Model left with body dysmorphia after agencies told her to become 'bone thin'

A size eight model has said she will ‘forever have body dysmorphia’ after being constantly pushed to lose weight by the fashion industry.

Rosie Nelson was just 21 when she met with London’s top modelling agencies, most of which rejected her for being ‘too big’ or ‘too old’.

One company said they would take her on if she got down to ‘sample size’, which meant having a 24” waist and 35” hips.

She managed to lose 10kg and went back to the agency – but was told she still needed to lose more as they wanted her ‘down to the bone’.

Rosie told that she still suffers with her body image, despite being four sizes smaller than the average British woman.

She said: ‘I will forever have body dysmorphia because of the modelling industry.

‘When I was growing up I was always very sporty and in shape, and I was completely comfortable with being a size eight or 10.

‘Now as an adult, and still at a size eight or 10, I view myself as being too big. I pinch at the skin around my stomach and think I need to lose weight.

‘I know in the “real world” I’m considered very thin, or even underweight, but in the modelling world I am only two sizes away from plus size.’

Rosie has now joined the Remodel Fashion campaign in a fight to regulate the global standards of care for models.

Other countries such as France, Denmark, Spain and the US have implemented laws to protect models from dangerous bodyweight targets – but the UK is yet to follow suit.

‘Modelling is one of the only industries that still doesn’t have any safeguarding,’ Rosie said.

‘There is no paid leave, there’s no guarantee for work despite signing a contract, there’s no one to speak to when you’re alone at a photographers apartment at 8pm and he’s asked you to take off your bra.

‘You would think that your agent would be the one to help and support you – but they’re the ones asking you to eat only two boiled eggs a day and saying “oh this photographer is so amazing, his images will really help your portfolio”.’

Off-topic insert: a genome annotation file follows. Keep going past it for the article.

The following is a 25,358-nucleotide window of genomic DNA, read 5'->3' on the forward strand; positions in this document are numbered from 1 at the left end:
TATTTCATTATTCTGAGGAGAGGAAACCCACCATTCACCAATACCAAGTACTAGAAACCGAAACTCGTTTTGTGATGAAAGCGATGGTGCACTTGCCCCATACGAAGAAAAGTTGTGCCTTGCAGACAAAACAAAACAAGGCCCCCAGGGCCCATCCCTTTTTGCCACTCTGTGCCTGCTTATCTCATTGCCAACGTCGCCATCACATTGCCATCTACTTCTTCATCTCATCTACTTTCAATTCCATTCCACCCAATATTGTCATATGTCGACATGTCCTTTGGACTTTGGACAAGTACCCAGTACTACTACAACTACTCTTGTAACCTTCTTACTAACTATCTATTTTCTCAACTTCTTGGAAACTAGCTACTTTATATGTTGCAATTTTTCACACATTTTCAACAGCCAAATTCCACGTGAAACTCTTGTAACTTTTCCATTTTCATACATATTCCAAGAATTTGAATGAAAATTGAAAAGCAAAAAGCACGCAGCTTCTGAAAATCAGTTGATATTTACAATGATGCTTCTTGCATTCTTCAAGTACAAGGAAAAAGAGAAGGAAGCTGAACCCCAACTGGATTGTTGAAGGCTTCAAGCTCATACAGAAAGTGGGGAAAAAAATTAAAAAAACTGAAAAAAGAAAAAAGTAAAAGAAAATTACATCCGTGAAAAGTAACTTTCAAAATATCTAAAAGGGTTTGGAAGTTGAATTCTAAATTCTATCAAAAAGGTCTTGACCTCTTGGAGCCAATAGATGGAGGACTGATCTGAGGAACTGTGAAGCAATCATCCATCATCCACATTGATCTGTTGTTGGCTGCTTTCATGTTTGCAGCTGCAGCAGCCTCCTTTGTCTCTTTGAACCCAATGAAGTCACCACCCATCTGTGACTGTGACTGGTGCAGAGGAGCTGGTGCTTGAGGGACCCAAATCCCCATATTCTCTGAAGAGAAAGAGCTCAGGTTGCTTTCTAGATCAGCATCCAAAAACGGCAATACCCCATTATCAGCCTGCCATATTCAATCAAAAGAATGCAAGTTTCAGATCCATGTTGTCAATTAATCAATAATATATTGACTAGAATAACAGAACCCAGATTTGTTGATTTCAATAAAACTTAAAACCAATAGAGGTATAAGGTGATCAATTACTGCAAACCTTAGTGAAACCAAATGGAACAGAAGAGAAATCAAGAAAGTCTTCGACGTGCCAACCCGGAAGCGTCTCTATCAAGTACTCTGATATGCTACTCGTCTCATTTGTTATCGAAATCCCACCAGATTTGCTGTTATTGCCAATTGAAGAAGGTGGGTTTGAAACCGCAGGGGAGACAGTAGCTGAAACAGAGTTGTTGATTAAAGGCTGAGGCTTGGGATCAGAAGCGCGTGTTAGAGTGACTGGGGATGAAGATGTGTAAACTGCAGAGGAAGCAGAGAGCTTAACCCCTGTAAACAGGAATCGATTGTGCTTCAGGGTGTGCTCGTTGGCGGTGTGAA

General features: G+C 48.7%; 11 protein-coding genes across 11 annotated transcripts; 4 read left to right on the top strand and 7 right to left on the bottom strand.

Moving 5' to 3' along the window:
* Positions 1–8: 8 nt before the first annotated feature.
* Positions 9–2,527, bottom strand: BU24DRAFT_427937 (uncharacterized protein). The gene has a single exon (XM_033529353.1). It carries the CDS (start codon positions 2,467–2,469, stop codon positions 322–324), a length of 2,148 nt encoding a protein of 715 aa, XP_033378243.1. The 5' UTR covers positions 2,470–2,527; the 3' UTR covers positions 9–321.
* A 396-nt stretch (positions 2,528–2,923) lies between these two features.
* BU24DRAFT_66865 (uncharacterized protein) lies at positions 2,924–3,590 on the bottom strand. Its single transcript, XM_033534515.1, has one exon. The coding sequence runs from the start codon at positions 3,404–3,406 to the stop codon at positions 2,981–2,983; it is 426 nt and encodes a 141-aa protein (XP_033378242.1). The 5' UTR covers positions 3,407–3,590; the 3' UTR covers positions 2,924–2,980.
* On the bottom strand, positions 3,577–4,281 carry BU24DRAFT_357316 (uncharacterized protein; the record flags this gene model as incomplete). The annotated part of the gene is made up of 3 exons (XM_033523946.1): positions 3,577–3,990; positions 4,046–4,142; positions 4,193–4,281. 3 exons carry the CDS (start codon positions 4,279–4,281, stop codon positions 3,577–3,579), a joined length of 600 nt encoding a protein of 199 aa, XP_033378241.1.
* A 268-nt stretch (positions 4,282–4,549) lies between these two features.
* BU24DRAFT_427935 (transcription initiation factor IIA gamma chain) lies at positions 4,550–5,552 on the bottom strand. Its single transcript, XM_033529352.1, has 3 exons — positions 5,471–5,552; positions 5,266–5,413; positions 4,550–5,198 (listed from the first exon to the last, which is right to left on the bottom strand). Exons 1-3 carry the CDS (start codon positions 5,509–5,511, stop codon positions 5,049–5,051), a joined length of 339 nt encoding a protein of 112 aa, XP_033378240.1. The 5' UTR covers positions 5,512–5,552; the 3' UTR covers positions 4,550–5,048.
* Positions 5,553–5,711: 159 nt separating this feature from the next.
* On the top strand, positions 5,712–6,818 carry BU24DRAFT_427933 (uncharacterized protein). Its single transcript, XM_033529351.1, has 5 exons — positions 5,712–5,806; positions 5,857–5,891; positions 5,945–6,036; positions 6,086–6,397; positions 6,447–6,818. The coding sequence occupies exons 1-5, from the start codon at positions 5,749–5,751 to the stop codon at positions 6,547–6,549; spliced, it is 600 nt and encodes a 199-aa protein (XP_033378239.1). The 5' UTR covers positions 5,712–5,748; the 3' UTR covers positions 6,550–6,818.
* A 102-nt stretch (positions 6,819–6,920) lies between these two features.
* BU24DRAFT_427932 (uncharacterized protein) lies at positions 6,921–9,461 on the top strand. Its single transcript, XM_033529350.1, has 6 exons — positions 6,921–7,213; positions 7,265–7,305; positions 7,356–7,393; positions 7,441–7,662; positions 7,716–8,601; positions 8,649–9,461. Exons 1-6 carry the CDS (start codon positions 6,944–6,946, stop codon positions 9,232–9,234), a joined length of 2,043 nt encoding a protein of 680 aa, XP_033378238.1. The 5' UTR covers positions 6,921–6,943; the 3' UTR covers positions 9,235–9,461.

She added: ‘I’ve seen countless models avoid eating at work, I’ve seen models faint, I’ve seen them on crazy juice diets which their agencies have instructed them to go on.

‘I’ve seen models crying from exhaustion. All these models are being asked to lose weight by their agencies, and if they don’t do it they’ll lose their jobs.’

Remodel Fashion was founded by Maggie Miodek, an art director at Life Healthcare Communications, after she read a magazine interview with model Victoire Dauxerre.

She was so shocked by her experience she sent her a message on Instagram, and the pair began discussing ways in which the fashion industry could be improved, also getting Rosie involved.

Maggie said: ‘The article was about [Victoire] eating three apples a day in order to lose weight. I thought to myself, why would someone starve just to become skinny?

‘Then for us to look at her and think “this is the perfect body” even though she looked so thin, like a skeleton – it was so wrong.’

Maggie then started researching into the UK’s lack of modelling standards and decided to launch a campaign which would drive traffic towards an online manifesto.

The declaration sets regulations for health, nudity, and food and drink, ensuring models are always above a minimum clothing size and have access to information about nutrition.

Maggie said: ‘Once we have regulated the global standards of care and models become happy and healthy, it will have a huge impact on our society.

‘Anorexia is on the rise in the UK and in many cases it is related to what people see in the media and in the fashion industry. It’s a vicious circle.’

She added: ‘Models have become depressed, developed eating disorders or even died because of the pressure agencies place on them. It has to stop.’

You can read the manifesto here or read more about the Remodel Fashion campaign here.

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